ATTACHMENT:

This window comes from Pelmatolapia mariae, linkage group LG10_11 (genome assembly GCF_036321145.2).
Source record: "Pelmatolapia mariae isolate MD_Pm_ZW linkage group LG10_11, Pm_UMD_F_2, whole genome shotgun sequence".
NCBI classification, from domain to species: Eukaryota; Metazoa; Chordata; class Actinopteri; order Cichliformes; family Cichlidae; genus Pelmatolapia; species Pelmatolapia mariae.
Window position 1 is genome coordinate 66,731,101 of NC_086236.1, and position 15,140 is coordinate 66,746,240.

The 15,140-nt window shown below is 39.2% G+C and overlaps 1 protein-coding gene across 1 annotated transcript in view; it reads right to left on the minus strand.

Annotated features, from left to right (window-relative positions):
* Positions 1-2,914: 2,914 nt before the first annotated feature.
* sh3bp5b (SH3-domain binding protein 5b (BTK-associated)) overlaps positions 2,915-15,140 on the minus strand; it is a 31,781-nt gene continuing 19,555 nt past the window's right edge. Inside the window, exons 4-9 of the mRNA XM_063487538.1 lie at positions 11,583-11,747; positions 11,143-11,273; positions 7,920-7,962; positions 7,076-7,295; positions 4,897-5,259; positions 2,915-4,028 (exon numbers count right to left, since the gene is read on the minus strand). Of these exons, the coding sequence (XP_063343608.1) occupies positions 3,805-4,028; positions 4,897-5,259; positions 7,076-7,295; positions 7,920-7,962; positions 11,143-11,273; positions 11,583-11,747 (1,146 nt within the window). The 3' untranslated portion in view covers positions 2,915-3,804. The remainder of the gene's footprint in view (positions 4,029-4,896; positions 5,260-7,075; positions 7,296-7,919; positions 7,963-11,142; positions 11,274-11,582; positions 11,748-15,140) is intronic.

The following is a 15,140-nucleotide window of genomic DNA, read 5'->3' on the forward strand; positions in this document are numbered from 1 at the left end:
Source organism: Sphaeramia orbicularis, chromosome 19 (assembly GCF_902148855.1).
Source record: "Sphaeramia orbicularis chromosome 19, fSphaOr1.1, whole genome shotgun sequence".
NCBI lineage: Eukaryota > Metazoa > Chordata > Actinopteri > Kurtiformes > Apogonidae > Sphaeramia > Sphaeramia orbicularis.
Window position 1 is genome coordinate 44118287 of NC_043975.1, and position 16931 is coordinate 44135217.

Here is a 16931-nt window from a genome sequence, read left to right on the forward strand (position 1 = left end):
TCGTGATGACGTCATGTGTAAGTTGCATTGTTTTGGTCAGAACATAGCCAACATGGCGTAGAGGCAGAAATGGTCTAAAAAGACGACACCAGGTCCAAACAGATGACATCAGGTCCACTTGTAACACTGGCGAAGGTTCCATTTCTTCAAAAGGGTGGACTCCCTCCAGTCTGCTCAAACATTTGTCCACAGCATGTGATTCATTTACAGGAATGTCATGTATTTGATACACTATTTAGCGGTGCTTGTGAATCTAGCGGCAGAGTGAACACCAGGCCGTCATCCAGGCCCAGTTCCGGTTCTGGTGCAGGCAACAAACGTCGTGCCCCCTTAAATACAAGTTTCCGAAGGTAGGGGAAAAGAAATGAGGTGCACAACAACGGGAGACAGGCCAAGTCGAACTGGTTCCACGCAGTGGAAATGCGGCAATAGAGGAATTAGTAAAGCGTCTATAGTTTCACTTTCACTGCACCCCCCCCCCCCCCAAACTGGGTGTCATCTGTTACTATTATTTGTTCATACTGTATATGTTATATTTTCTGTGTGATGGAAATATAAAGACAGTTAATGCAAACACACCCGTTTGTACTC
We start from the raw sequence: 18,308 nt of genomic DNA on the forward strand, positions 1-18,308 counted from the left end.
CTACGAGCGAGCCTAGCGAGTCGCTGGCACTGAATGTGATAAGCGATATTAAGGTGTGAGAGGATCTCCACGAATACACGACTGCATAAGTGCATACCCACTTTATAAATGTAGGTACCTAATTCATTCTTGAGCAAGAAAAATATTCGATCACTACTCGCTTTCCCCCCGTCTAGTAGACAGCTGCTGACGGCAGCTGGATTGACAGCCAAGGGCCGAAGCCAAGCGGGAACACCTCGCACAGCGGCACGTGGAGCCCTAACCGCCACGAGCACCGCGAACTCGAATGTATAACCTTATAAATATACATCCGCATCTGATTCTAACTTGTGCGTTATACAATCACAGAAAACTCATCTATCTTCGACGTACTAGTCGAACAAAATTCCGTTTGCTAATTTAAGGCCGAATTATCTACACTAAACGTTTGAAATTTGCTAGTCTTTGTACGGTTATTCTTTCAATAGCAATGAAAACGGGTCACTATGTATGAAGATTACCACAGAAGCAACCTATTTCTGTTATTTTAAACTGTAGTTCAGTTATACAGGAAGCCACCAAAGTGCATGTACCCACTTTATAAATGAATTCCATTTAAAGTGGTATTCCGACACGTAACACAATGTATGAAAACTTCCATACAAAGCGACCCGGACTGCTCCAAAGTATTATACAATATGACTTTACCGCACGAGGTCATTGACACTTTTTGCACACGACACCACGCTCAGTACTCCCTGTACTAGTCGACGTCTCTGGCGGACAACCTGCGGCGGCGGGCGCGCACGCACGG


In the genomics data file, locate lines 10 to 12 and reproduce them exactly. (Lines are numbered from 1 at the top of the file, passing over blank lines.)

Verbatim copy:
Source organism: Sphaeramia orbicularis, chromosome 19 (assembly GCF_902148855.1).
Source record: "Sphaeramia orbicularis chromosome 19, fSphaOr1.1, whole genome shotgun sequence".
NCBI lineage: Eukaryota > Metazoa > Chordata > Actinopteri > Kurtiformes > Apogonidae > Sphaeramia > Sphaeramia orbicularis.